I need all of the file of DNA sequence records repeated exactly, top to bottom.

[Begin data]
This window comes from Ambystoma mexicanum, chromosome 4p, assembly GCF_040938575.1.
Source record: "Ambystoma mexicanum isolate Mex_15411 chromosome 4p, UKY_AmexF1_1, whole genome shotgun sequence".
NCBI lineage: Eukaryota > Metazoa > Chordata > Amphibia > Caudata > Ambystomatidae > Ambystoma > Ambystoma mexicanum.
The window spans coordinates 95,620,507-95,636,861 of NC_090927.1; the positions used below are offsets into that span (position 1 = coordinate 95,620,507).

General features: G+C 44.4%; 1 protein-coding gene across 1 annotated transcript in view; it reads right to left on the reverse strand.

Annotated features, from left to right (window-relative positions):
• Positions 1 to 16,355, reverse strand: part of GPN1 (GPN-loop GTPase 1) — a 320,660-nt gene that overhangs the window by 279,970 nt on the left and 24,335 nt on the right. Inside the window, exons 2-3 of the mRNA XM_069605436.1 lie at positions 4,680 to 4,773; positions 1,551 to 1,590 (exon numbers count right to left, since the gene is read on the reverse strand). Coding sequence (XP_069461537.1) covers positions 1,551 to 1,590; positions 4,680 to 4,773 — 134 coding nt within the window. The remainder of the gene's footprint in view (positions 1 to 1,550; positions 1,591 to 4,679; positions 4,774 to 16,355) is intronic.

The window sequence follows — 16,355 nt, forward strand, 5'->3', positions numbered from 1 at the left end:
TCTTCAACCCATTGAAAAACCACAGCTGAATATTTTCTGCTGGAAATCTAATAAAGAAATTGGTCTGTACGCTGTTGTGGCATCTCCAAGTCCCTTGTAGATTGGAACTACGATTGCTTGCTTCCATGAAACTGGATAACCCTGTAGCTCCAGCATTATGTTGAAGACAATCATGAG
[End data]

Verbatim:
This window comes from Ambystoma mexicanum, chromosome 4p, assembly GCF_040938575.1.
Source record: "Ambystoma mexicanum isolate Mex_15411 chromosome 4p, UKY_AmexF1_1, whole genome shotgun sequence".
NCBI lineage: Eukaryota > Metazoa > Chordata > Amphibia > Caudata > Ambystomatidae > Ambystoma > Ambystoma mexicanum.
The window spans coordinates 95,620,507-95,636,861 of NC_090927.1; the positions used below are offsets into that span (position 1 = coordinate 95,620,507).

General features: G+C 44.4%; 1 protein-coding gene across 1 annotated transcript in view; it reads right to left on the reverse strand.

Annotated features, from left to right (window-relative positions):
• Positions 1 to 16,355, reverse strand: part of GPN1 (GPN-loop GTPase 1) — a 320,660-nt gene that overhangs the window by 279,970 nt on the left and 24,335 nt on the right. Inside the window, exons 2-3 of the mRNA XM_069605436.1 lie at positions 4,680 to 4,773; positions 1,551 to 1,590 (exon numbers count right to left, since the gene is read on the reverse strand). Coding sequence (XP_069461537.1) covers positions 1,551 to 1,590; positions 4,680 to 4,773 — 134 coding nt within the window. The remainder of the gene's footprint in view (positions 1 to 1,550; positions 1,591 to 4,679; positions 4,774 to 16,355) is intronic.

The window sequence follows — 16,355 nt, forward strand, 5'->3', positions numbered from 1 at the left end:
TCTTCAACCCATTGAAAAACCACAGCTGAATATTTTCTGCTGGAAATCTAATAAAGAAATTGGTCTGTACGCTGTTGTGGCATCTCCAAGTCCCTTGTAGATTGGAACTACGATTGCTTGCTTCCATGAAACTGGATAACCCTGTAGCTCCAGCATTATGTTGAAGACAATCATGAG